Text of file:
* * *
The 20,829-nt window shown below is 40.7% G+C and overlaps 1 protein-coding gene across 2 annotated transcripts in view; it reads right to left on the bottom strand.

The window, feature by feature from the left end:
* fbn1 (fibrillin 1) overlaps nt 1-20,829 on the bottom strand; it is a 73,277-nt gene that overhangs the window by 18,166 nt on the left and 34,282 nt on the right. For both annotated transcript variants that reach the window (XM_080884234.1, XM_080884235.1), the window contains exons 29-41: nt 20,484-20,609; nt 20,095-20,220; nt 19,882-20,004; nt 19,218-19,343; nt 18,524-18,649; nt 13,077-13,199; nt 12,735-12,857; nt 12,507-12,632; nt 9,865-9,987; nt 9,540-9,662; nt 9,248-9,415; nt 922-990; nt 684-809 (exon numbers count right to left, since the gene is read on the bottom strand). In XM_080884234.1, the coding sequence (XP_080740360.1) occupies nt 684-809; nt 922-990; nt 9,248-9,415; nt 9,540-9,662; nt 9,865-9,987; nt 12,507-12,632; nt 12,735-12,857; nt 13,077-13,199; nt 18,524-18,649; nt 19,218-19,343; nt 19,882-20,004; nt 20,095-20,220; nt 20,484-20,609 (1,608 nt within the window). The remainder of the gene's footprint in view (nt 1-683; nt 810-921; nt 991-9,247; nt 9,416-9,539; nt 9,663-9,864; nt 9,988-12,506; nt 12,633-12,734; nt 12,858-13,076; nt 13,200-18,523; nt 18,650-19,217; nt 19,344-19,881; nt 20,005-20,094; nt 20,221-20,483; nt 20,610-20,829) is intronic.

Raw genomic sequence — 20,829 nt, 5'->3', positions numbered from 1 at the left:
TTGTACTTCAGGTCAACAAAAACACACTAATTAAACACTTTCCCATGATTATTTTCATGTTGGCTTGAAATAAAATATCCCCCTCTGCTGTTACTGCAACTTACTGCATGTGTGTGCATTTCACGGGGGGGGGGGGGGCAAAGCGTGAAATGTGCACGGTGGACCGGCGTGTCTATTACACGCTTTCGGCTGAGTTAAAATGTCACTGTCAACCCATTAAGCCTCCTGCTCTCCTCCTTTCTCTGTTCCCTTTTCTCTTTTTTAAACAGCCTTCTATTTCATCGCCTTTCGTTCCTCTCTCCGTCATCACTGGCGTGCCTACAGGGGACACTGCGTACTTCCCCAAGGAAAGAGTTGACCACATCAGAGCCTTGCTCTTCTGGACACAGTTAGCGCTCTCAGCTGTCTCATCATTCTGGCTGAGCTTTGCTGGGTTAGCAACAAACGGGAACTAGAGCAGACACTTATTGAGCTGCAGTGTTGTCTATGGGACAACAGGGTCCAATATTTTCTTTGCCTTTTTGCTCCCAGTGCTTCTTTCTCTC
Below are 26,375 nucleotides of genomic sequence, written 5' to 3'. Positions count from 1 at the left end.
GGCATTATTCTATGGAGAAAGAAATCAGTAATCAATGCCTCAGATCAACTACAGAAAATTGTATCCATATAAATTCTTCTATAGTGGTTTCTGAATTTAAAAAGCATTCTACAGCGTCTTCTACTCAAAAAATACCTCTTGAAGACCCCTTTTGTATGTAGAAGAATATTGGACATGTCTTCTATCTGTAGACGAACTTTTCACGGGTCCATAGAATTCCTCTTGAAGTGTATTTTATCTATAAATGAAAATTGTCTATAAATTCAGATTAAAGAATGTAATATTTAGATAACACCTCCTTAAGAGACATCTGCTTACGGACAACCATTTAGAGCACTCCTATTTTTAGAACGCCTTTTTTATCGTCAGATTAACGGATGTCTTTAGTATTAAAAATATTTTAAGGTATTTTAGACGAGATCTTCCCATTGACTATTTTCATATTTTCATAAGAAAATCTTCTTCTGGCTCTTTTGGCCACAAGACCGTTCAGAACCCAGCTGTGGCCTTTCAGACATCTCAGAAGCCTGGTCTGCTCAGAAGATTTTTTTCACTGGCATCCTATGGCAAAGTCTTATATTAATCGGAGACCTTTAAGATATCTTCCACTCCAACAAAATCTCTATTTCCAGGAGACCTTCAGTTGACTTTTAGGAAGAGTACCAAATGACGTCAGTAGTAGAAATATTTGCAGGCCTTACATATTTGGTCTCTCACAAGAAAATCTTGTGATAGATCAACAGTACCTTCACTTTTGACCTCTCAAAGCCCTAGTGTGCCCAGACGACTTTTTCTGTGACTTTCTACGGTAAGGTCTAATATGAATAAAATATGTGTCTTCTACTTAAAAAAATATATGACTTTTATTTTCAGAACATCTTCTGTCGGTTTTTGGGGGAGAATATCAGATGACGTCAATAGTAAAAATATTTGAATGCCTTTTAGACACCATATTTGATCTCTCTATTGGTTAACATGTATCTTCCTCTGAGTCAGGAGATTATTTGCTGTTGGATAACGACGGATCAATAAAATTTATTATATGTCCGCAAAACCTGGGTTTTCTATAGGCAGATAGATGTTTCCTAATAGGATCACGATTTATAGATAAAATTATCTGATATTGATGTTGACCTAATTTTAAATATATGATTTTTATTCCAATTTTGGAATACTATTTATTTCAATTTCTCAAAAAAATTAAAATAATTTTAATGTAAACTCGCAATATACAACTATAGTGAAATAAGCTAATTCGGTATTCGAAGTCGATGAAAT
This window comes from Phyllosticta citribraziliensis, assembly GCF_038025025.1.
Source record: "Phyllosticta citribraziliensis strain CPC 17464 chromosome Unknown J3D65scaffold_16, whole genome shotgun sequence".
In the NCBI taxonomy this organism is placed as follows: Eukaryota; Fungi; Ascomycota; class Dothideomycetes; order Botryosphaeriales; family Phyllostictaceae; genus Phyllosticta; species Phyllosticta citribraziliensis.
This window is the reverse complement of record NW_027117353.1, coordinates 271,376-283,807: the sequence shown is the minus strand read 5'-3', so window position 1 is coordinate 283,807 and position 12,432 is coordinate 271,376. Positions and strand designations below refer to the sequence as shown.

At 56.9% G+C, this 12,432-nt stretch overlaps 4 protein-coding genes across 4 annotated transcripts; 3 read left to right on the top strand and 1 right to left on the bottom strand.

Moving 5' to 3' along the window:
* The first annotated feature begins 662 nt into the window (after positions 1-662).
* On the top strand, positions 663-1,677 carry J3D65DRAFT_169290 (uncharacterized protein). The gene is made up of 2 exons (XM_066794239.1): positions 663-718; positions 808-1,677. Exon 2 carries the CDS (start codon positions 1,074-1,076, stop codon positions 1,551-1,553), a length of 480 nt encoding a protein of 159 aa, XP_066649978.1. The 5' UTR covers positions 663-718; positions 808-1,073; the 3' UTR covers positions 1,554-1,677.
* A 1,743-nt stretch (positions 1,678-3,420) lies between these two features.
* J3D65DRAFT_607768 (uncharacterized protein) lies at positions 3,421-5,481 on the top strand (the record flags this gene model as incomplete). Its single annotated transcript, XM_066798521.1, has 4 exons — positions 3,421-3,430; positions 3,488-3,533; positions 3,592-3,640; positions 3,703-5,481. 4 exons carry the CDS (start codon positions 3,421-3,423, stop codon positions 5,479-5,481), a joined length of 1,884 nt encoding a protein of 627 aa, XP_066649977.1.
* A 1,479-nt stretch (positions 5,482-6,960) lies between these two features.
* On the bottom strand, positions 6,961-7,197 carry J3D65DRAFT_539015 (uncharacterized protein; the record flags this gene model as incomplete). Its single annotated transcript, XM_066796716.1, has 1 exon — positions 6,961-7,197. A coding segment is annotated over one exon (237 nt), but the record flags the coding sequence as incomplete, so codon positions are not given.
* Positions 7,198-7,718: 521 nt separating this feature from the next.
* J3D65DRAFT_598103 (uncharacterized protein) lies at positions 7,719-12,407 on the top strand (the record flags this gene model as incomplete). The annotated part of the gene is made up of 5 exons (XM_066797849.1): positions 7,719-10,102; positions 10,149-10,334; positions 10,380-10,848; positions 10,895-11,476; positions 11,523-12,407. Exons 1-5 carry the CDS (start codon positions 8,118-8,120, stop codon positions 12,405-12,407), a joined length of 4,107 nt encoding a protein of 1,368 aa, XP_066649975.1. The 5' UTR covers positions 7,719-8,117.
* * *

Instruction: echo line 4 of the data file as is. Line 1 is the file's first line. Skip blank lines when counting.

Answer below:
Raw genomic sequence — 20,829 nt, 5'->3', positions numbered from 1 at the left: